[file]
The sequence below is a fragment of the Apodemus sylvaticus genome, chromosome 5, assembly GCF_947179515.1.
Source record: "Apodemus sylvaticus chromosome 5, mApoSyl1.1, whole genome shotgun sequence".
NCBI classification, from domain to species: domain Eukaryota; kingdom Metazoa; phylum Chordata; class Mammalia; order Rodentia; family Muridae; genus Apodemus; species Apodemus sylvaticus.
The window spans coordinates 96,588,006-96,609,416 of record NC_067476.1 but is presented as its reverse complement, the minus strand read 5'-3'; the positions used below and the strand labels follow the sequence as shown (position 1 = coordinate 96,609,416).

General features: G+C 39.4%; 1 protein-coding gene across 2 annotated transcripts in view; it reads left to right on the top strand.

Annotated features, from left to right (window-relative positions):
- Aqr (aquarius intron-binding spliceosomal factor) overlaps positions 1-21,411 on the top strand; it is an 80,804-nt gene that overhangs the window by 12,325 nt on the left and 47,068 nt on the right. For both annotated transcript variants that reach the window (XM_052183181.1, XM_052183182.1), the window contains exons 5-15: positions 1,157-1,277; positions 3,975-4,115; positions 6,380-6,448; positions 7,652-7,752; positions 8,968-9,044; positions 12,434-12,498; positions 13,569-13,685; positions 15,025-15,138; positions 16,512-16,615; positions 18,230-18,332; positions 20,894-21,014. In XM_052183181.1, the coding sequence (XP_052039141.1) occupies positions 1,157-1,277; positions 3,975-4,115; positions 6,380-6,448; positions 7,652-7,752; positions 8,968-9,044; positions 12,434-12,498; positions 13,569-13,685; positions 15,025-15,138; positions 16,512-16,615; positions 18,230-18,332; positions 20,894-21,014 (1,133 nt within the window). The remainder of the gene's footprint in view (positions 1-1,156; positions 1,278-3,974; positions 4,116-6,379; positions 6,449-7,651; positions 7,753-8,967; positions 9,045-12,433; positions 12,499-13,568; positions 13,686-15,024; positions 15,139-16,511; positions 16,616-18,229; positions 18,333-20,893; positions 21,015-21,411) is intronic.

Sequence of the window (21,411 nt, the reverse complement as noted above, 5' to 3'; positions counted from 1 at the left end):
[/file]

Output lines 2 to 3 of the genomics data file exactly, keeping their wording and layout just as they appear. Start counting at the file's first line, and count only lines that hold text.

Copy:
Source record: "Apodemus sylvaticus chromosome 5, mApoSyl1.1, whole genome shotgun sequence".
NCBI classification, from domain to species: domain Eukaryota; kingdom Metazoa; phylum Chordata; class Mammalia; order Rodentia; family Muridae; genus Apodemus; species Apodemus sylvaticus.